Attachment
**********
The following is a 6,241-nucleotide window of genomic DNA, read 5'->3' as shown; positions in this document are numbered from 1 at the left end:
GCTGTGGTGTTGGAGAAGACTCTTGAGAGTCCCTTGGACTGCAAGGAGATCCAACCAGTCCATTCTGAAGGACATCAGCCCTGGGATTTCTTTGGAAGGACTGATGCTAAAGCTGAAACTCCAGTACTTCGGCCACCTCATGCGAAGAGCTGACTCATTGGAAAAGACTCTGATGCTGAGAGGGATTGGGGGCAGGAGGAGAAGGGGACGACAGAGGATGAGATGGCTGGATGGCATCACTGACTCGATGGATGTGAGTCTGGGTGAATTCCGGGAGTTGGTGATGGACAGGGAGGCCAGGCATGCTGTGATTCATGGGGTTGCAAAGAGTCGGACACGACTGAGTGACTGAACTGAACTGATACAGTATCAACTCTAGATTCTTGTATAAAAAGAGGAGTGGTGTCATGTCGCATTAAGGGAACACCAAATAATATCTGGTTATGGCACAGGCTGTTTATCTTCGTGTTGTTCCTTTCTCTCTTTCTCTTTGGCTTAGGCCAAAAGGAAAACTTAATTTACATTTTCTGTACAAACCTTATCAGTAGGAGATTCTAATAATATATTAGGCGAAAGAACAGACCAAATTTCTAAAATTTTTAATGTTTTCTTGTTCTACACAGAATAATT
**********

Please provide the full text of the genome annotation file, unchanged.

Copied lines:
The following is a 6,241-nucleotide window of genomic DNA, read 5'->3' as shown; positions in this document are numbered from 1 at the left end:
GCTGTGGTGTTGGAGAAGACTCTTGAGAGTCCCTTGGACTGCAAGGAGATCCAACCAGTCCATTCTGAAGGACATCAGCCCTGGGATTTCTTTGGAAGGACTGATGCTAAAGCTGAAACTCCAGTACTTCGGCCACCTCATGCGAAGAGCTGACTCATTGGAAAAGACTCTGATGCTGAGAGGGATTGGGGGCAGGAGGAGAAGGGGACGACAGAGGATGAGATGGCTGGATGGCATCACTGACTCGATGGATGTGAGTCTGGGTGAATTCCGGGAGTTGGTGATGGACAGGGAGGCCAGGCATGCTGTGATTCATGGGGTTGCAAAGAGTCGGACACGACTGAGTGACTGAACTGAACTGATACAGTATCAACTCTAGATTCTTGTATAAAAAGAGGAGTGGTGTCATGTCGCATTAAGGGAACACCAAATAATATCTGGTTATGGCACAGGCTGTTTATCTTCGTGTTGTTCCTTTCTCTCTTTCTCTTTGGCTTAGGCCAAAAGGAAAACTTAATTTACATTTTCTGTACAAACCTTATCAGTAGGAGATTCTAATAATATATTAGGCGAAAGAACAGACCAAATTTCTAAAATTTTTAATGTTTTCTTGTTCTACACAGAATAATT